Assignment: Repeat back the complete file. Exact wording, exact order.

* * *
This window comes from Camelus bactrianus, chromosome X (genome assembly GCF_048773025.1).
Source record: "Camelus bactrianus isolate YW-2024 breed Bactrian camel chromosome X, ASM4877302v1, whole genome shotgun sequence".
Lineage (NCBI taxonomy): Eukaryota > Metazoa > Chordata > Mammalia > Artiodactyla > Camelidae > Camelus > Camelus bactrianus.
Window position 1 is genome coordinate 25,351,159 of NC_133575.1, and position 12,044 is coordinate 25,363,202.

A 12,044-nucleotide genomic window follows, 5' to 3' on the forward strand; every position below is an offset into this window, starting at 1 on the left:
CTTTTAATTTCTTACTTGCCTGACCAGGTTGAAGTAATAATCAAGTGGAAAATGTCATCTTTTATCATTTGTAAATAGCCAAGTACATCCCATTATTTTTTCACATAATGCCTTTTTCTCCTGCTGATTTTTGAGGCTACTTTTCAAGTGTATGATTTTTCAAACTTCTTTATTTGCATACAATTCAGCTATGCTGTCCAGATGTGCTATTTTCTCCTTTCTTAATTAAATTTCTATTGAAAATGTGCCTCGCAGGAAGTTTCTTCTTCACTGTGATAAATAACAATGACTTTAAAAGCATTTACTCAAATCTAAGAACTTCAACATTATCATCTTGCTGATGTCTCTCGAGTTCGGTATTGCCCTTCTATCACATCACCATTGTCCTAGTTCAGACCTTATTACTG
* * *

This window comes from Camelus bactrianus, chromosome X (genome assembly GCF_048773025.1).
Source record: "Camelus bactrianus isolate YW-2024 breed Bactrian camel chromosome X, ASM4877302v1, whole genome shotgun sequence".
Lineage (NCBI taxonomy): Eukaryota > Metazoa > Chordata > Mammalia > Artiodactyla > Camelidae > Camelus > Camelus bactrianus.
Window position 1 is genome coordinate 25,351,159 of NC_133575.1, and position 12,044 is coordinate 25,363,202.

A 12,044-nucleotide genomic window follows, 5' to 3' on the forward strand; every position below is an offset into this window, starting at 1 on the left:
CTTTTAATTTCTTACTTGCCTGACCAGGTTGAAGTAATAATCAAGTGGAAAATGTCATCTTTTATCATTTGTAAATAGCCAAGTACATCCCATTATTTTTTCACATAATGCCTTTTTCTCCTGCTGATTTTTGAGGCTACTTTTCAAGTGTATGATTTTTCAAACTTCTTTATTTGCATACAATTCAGCTATGCTGTCCAGATGTGCTATTTTCTCCTTTCTTAATTAAATTTCTATTGAAAATGTGCCTCGCAGGAAGTTTCTTCTTCACTGTGATAAATAACAATGACTTTAAAAGCATTTACTCAAATCTAAGAACTTCAACATTATCATCTTGCTGATGTCTCTCGAGTTCGGTATTGCCCTTCTATCACATCACCATTGTCCTAGTTCAGACCTTATTACTG